Sanding belt sander!

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Project by barecycles posted 10-23-2013 02:35 AM 5284 views 20 times favorited 14 comments Add to Favorites Watch
Sanding belt sander!
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While making one of the rental houses ready for tenants I ran across a sack of these:

A lot were used but many were brand new, unopened sanding belts. The only problem is, I don’t have a belt sander. I know, any self-respecting woodworker would immediately run out and buy a new belt sander but I don’t know the meaning of the word self-respecting (come to think of it, I don’t know the meaning to a lot of words).

Even so, I devised a plan. I have been collecting Shopnotes for quite a long time and I made a deal with myself that I would try to take an issue each week and make something out of the magazine. Lo and behold, the very first issue has an article on how to make a sanding block with belt sander belts. The article uses a 3” x 21” belt and many of the belts were that size.

It uses a scrap piece of 2×4, a dowel and springs. Here are my unsuspecting pieces:

I trim the 2×4 to 3” to match the belt width.

I cut the 2×4 to 8-3/4” and bevel one end to ease installing the belt.

Then drill holes for the dowels and cut about 1” off the end.

Glue in the dowels.

Slide on the springs. Put the two pieces back together and it’s ready for the belt.

It’s a big, beefy sanding block and the spring tension keeps the belt in place. I also like being able to just rotate the belt around the block when I need fresh grit.

So, until I break down and get a new belt sander, I’ll be using these belts like this.

-- Sweeping up sawdust in Texas

14 comments so far

View doubleDD's profile


7770 posts in 2216 days

#1 posted 10-23-2013 02:58 AM

This is a great idea. I have many left over ass’t belts that are waiting for this. Thanks for sharing.

-- Dave, Downers Grove, Il. -------- When you run out of ideas, start building your dreams.

View robscastle's profile


5387 posts in 2377 days

#2 posted 10-23-2013 04:56 AM

Dear barecycles ,.....funny name conjers up all sorts of thoughts.

Anyway nice job on the static belt sander, you did a really great job however don’t be such a tight a** go buy a electric belt sander, claim it as a business expense in maintaining your rental properties and you will also find it will take less time doing maintenance jobs.

A mans shop is not complete without a belt sander..!!

Plus just think how many hours of fun you could having belt sander races with your mates.!!

I will check back on you from time to time and see how you progressed !!

Intended humour only!!

-- Regards Rob

View Ken90712's profile


17592 posts in 3362 days

#3 posted 10-23-2013 08:07 AM

Nice idea…

-- Ken, "Everyday above ground is a good day!"

View jfk4032's profile


365 posts in 2699 days

#4 posted 10-23-2013 10:09 AM

Ingenious…some of the best ideas are simple and practical yet so functional. Although a belt sander is in my tool arsenal, it hogs off a lot of wood quickly. There are some instances where more delicate smoothing and removal of material is required and this hand sander would be perfect.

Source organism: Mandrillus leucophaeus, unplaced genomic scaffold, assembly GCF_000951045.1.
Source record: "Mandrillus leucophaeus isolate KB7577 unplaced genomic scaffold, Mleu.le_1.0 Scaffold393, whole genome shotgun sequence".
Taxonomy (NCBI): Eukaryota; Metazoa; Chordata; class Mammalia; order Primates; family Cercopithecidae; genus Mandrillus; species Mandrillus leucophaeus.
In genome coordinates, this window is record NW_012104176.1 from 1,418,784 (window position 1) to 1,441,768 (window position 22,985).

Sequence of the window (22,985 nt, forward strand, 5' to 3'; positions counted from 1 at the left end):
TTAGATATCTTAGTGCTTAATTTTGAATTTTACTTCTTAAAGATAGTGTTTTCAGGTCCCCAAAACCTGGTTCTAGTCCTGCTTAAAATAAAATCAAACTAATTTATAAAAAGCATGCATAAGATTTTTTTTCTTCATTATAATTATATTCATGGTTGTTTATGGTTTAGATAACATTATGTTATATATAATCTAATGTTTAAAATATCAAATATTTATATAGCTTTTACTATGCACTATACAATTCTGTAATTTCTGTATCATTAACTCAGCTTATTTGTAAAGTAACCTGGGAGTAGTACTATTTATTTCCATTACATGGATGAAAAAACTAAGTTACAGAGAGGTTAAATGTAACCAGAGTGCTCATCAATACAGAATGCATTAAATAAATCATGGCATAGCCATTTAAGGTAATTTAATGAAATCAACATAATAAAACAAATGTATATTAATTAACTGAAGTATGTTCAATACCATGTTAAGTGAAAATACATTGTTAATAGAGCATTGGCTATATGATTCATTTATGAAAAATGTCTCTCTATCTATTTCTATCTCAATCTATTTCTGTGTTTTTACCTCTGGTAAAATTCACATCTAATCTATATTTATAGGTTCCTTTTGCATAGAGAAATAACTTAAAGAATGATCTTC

-- ---Joel; Central MD...rookie empter nester and getting back into woodworking!

View stefang's profile


16058 posts in 3507 days

#5 posted 10-23-2013 10:24 AM

Looks great, and maybe better than the noisy machine.

-- Mike, an American living in Norway.

View Monte Pittman's profile

Monte Pittman

29959 posts in 2511 days

#6 posted 10-23-2013 10:44 AM

I like it. Never really liked my Sanding block.

-- Nature created it, I just assemble it.

View Don W's profile

Don W

18988 posts in 2740 days

#7 posted 10-23-2013 11:17 AM

great idea…..

-- - Collecting is an investment in the past, and the future.

View Craftsman on the lake's profile

Craftsman on the lake

2821 posts in 3610 days

#8 posted 10-23-2013 12:18 PM

Great idea. I do have a belt sander a 48” one. I find that the used belts are tough and tear nicely into strips of various widths. I use them to sand curved things like railings and moldings. Use them like polishing a shoe with a stropping rag. Works amazingly well.

-- The smell of wood, coffee in the cup, the wife let's me do my thing, the lake is peaceful.

View exit116's profile


140 posts in 1965 days

#9 posted 10-23-2013 05:51 PM

thanks for posting, I will be trying this. I have for awhile used sandpaper flat on the bench for fixing things(my mistakes) but I like the block alot.

-- Money: if you do not have fun earning it, have fun spending it, I do not enjoy spending it so I have fun earning it.

View barecycles's profile


257 posts in 2501 days

#10 posted 10-23-2013 06:51 PM

Craftsman, I think that is what I’ll do with the used belts I found. Some of those are bigger than 21” anyway…thanks!

-- Sweeping up sawdust in Texas

View Greg In Maryland's profile

Greg In Maryland

553 posts in 3171 days

#11 posted 10-23-2013 07:06 PM

This is a great job and something I really want to try. Thanks for sharing.


View Francois Vigneron's profile

Francois Vigneron

263 posts in 2492 days

#12 posted 10-23-2013 08:46 PM

That’s very clever ! Thanks for sharing this idea.

-- Francois Vigneron, Gif-sur-Yvette, France & Altadena, CA

View mafe's profile


11741 posts in 3262 days

#13 posted 10-23-2013 10:35 PM

Best thoughts,

-- MAD F, the fanatical rhykenologist and vintage architect. Democraticwoodworking.

View Jerry's profile


221 posts in 3711 days

#14 posted 10-26-2013 12:30 PM

Great idea, thanks for sharing!!
I cut down my old belts and the long used strip from my drum sander for my lathe. The backing is very tough and the “shoe polishing method” mentioned by Craftsman is a great way to keep your fingers away from the heat.

-- Jerry - Rochester, MN *Whether you think you can or you can't, you are probably right* - Henry Ford

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